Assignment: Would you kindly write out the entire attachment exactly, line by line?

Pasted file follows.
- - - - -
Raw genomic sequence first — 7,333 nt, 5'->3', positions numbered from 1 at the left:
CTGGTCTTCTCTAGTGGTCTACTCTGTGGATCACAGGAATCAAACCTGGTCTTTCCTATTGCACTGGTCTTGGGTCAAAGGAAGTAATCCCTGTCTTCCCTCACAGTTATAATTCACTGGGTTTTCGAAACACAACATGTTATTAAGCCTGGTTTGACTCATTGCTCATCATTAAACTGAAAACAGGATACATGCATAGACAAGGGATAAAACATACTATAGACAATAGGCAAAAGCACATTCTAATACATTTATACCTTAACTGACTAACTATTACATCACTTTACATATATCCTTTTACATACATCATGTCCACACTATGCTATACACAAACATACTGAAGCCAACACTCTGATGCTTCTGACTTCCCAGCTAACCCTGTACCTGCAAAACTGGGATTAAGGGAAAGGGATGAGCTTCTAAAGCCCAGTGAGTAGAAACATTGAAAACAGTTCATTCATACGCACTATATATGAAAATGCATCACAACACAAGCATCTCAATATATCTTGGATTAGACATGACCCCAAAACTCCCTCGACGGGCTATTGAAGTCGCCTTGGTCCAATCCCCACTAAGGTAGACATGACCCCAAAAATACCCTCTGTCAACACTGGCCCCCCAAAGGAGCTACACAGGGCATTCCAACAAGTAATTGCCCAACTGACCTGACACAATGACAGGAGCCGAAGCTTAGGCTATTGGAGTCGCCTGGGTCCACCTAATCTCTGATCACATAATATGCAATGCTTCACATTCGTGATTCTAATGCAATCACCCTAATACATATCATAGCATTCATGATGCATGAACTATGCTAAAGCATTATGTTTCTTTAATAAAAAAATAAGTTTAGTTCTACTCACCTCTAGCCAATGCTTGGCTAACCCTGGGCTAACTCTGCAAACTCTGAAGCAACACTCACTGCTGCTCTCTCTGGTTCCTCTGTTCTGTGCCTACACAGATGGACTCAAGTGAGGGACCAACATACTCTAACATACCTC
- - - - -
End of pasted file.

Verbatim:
Raw genomic sequence first — 7,333 nt, 5'->3', positions numbered from 1 at the left:
CTGGTCTTCTCTAGTGGTCTACTCTGTGGATCACAGGAATCAAACCTGGTCTTTCCTATTGCACTGGTCTTGGGTCAAAGGAAGTAATCCCTGTCTTCCCTCACAGTTATAATTCACTGGGTTTTCGAAACACAACATGTTATTAAGCCTGGTTTGACTCATTGCTCATCATTAAACTGAAAACAGGATACATGCATAGACAAGGGATAAAACATACTATAGACAATAGGCAAAAGCACATTCTAATACATTTATACCTTAACTGACTAACTATTACATCACTTTACATATATCCTTTTACATACATCATGTCCACACTATGCTATACACAAACATACTGAAGCCAACACTCTGATGCTTCTGACTTCCCAGCTAACCCTGTACCTGCAAAACTGGGATTAAGGGAAAGGGATGAGCTTCTAAAGCCCAGTGAGTAGAAACATTGAAAACAGTTCATTCATACGCACTATATATGAAAATGCATCACAACACAAGCATCTCAATATATCTTGGATTAGACATGACCCCAAAACTCCCTCGACGGGCTATTGAAGTCGCCTTGGTCCAATCCCCACTAAGGTAGACATGACCCCAAAAATACCCTCTGTCAACACTGGCCCCCCAAAGGAGCTACACAGGGCATTCCAACAAGTAATTGCCCAACTGACCTGACACAATGACAGGAGCCGAAGCTTAGGCTATTGGAGTCGCCTGGGTCCACCTAATCTCTGATCACATAATATGCAATGCTTCACATTCGTGATTCTAATGCAATCACCCTAATACATATCATAGCATTCATGATGCATGAACTATGCTAAAGCATTATGTTTCTTTAATAAAAAAATAAGTTTAGTTCTACTCACCTCTAGCCAATGCTTGGCTAACCCTGGGCTAACTCTGCAAACTCTGAAGCAACACTCACTGCTGCTCTCTCTGGTTCCTCTGTTCTGTGCCTACACAGATGGACTCAAGTGAGGGACCAACATACTCTAACATACCTC